Dear Daisy Mae,
Today, you are 18 years old.
I have to say that again.
Today, You Are 18 Years Old!
I'm knocked out by what a bright, confident, beautiful young woman you are becoming. I look at you today, and in place of the awkward, rebellious teen who entered my life four years ago, I see a young lady who can conduct herself in a fancy restaurant, who can plan a dinner party for a dozen friends, who can gracefully help her grandfather in and out of a wheelchair, without making him feel out of place.
In place of the recalcitrant middle-schooler, who would routinely use phrases like, "Mom! I'm passing! Get off my back!", I see a young scholar who has dreams and goals and who takes personal offense when her best efforts don't product A's. Who is learning to think before she speaks. Who is learning to question and think critically.
In place of the frightened young girl, who looked across the table and said, "No one will ever marry me. No one will love me. I'm not worth it.", I see someone who has learned to build relationships, to bloom under the attention of a young man who thinks she is beautiful in ways she may never understand, to compromise and to nurture others. Who will fight tooth and nail to protect someone she perceives as powerless, no matter what the cost. And just maybe, who has started to love the person she is. Some women never learn that lesson. Look how far you've come!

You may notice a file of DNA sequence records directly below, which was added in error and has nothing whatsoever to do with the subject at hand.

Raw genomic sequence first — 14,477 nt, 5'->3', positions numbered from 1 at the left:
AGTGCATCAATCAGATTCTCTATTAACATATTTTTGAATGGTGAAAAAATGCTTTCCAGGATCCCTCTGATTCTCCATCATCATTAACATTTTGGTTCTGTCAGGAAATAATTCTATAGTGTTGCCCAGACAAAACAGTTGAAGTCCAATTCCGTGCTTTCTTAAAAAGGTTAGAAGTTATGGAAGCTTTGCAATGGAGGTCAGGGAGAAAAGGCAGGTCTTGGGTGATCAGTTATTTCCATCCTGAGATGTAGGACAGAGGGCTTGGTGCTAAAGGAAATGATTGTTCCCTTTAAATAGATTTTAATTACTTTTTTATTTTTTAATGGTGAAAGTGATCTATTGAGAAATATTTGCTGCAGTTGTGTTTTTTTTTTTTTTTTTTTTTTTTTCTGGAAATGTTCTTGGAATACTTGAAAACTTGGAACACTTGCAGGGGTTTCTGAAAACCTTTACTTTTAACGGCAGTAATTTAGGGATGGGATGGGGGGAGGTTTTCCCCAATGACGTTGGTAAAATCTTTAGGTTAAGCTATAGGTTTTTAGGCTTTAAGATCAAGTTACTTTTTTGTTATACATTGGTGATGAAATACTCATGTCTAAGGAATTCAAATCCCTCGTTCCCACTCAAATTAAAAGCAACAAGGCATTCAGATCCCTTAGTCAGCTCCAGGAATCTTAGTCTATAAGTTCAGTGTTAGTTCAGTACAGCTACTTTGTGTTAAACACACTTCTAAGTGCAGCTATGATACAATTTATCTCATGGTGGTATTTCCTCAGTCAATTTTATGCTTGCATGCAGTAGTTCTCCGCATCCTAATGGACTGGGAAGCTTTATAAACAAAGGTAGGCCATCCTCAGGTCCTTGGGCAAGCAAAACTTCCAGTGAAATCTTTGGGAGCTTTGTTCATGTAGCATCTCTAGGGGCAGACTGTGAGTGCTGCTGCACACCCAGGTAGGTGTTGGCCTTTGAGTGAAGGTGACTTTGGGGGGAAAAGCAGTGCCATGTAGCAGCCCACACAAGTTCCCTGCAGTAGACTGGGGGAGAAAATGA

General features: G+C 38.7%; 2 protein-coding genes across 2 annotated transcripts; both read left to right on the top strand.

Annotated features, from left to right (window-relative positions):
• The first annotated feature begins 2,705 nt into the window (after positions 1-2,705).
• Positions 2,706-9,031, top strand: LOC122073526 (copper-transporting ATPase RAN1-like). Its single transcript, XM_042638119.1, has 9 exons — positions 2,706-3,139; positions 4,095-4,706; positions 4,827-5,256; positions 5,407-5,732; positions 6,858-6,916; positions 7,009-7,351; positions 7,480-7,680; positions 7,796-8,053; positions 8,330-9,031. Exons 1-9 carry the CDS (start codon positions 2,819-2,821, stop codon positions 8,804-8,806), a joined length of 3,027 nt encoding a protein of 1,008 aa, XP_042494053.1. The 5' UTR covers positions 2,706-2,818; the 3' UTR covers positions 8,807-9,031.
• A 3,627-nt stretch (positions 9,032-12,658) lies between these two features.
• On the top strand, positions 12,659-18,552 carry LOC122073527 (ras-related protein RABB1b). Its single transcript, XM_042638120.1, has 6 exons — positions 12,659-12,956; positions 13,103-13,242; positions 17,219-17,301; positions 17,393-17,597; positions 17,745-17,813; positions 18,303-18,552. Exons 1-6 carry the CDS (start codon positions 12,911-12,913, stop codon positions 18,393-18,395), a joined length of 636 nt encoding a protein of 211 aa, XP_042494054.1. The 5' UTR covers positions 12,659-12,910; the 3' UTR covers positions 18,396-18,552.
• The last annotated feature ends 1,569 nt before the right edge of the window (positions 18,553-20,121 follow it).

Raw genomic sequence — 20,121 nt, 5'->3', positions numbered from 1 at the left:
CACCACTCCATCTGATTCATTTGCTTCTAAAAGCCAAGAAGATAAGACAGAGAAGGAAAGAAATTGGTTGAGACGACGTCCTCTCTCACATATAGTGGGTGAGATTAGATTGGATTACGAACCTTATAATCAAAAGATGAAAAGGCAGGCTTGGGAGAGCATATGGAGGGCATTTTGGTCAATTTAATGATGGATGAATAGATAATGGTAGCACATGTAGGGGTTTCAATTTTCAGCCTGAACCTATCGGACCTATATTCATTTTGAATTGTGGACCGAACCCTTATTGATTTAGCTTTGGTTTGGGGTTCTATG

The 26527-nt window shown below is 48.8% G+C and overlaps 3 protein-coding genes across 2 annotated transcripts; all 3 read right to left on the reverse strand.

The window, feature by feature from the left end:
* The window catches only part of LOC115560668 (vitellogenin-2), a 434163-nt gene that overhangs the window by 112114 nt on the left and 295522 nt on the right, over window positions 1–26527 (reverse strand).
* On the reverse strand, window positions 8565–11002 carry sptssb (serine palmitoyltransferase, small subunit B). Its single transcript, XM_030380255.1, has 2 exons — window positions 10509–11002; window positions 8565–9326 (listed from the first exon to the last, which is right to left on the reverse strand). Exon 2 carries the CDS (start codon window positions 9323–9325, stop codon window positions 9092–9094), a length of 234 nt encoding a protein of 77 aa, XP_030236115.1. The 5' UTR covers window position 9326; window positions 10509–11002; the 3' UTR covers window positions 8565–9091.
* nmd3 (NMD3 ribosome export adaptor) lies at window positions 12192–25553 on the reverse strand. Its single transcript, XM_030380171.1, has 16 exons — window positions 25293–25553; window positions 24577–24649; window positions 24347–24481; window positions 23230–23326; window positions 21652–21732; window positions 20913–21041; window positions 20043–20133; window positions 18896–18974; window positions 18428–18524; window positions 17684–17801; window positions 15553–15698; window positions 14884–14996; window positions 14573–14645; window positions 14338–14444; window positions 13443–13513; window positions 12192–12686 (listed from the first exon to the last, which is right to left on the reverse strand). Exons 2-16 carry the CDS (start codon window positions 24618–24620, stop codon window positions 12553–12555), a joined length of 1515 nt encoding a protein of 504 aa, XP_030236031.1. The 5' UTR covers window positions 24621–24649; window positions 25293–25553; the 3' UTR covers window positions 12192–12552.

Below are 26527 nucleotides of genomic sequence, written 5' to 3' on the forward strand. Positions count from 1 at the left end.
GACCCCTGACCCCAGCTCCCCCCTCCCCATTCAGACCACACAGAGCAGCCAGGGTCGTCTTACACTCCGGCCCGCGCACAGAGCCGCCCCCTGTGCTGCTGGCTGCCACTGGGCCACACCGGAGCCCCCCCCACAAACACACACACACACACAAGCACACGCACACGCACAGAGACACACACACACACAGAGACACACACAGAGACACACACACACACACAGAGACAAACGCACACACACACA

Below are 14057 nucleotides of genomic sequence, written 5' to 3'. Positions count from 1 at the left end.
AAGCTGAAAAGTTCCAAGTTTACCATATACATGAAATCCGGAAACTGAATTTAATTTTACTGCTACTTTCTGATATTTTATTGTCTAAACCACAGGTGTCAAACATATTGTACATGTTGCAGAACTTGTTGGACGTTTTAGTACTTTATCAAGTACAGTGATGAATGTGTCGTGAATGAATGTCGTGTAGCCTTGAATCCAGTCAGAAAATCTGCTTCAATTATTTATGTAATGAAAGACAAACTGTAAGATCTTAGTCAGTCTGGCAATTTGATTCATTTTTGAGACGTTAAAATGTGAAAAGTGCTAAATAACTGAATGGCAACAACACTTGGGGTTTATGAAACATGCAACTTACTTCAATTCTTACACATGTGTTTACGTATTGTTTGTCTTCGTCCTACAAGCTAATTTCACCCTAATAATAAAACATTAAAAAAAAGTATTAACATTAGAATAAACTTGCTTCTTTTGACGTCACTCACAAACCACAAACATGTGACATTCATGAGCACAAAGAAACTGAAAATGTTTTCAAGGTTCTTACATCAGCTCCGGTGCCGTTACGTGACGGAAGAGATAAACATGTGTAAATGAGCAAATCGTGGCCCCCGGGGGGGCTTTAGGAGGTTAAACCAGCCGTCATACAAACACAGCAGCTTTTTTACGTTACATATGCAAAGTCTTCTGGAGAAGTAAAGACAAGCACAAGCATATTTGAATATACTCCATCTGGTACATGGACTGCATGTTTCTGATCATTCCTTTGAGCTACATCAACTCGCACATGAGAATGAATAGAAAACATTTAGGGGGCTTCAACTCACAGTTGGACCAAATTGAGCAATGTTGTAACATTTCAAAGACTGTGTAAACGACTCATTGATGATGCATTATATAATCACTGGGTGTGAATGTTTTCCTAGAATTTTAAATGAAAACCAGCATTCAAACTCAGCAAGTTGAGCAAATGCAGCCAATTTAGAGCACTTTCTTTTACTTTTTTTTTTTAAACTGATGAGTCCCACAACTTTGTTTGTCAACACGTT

You are strong. You are fierce. You are loving.
And still there is a little girl in there. Who still loves Barbie movies and chocolate milk. Who is afraid that there are monsters hiding by the garbage cans at night. Who can't sleep without her favorite blanket and Blue Bear. Who sometimes just wants to be cuddled.
There are some who look at you and who tell your Dad and me, "You've done a great job". But we didn't do this. We just gave you room to become who you really are. You've made good choices. You have chosen to treat your body and your spirit with respect, in a time when so many girls do not. You have chosen to take control of your academics and your career choices. This is all you. Dad and I can encourage (nag), and suggest (nag), and nag (nag), but if you don't believe in your heart that you're doing what's best for you, none of that matters. You have chosen to be successful, and I cannot wait to see the exceptional young woman you will become in the years ahead.
You're not done yet. There's a lot of growing and learning yet to do. But you've come so far, so fast.
And I'm so very, very proud of you.